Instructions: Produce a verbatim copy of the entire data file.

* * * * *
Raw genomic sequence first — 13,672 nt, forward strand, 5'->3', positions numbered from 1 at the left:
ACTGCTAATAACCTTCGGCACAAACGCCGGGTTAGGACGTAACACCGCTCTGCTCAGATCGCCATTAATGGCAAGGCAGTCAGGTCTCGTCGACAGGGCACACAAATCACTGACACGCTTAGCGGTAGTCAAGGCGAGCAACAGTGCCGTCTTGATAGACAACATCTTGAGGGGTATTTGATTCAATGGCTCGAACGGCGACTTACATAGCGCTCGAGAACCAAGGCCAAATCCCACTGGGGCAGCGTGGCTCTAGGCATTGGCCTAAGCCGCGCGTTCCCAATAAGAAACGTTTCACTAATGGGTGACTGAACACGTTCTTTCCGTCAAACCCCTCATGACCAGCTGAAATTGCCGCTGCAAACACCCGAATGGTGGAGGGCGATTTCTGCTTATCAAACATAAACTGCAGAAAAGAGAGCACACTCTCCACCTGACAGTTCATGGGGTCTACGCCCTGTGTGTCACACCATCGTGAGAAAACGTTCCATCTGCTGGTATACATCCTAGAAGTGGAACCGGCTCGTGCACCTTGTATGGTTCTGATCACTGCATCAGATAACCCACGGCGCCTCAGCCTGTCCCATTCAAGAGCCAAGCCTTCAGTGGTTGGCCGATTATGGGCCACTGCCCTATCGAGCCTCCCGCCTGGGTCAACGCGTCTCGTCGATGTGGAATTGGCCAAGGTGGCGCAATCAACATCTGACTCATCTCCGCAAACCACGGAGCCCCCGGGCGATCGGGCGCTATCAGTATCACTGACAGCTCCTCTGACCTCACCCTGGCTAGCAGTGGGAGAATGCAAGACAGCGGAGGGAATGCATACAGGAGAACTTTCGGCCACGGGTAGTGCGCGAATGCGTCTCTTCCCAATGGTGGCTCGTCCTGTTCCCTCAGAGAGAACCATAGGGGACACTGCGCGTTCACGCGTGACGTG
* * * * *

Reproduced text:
Raw genomic sequence first — 13,672 nt, forward strand, 5'->3', positions numbered from 1 at the left:
ACTGCTAATAACCTTCGGCACAAACGCCGGGTTAGGACGTAACACCGCTCTGCTCAGATCGCCATTAATGGCAAGGCAGTCAGGTCTCGTCGACAGGGCACACAAATCACTGACACGCTTAGCGGTAGTCAAGGCGAGCAACAGTGCCGTCTTGATAGACAACATCTTGAGGGGTATTTGATTCAATGGCTCGAACGGCGACTTACATAGCGCTCGAGAACCAAGGCCAAATCCCACTGGGGCAGCGTGGCTCTAGGCATTGGCCTAAGCCGCGCGTTCCCAATAAGAAACGTTTCACTAATGGGTGACTGAACACGTTCTTTCCGTCAAACCCCTCATGACCAGCTGAAATTGCCGCTGCAAACACCCGAATGGTGGAGGGCGATTTCTGCTTATCAAACATAAACTGCAGAAAAGAGAGCACACTCTCCACCTGACAGTTCATGGGGTCTACGCCCTGTGTGTCACACCATCGTGAGAAAACGTTCCATCTGCTGGTATACATCCTAGAAGTGGAACCGGCTCGTGCACCTTGTATGGTTCTGATCACTGCATCAGATAACCCACGGCGCCTCAGCCTGTCCCATTCAAGAGCCAAGCCTTCAGTGGTTGGCCGATTATGGGCCACTGCCCTATCGAGCCTCCCGCCTGGGTCAACGCGTCTCGTCGATGTGGAATTGGCCAAGGTGGCGCAATCAACATCTGACTCATCTCCGCAAACCACGGAGCCCCCGGGCGATCGGGCGCTATCAGTATCACTGACAGCTCCTCTGACCTCACCCTGGCTAGCAGTGGGAGAATGCAAGACAGCGGAGGGAATGCATACAGGAGAACTTTCGGCCACGGGTAGTGCGCGAATGCGTCTCTTCCCAATGGTGGCTCGTCCTGTTCCCTCAGAGAGAACCATAGGGGACACTGCGCGTTCACGCGTGACGTG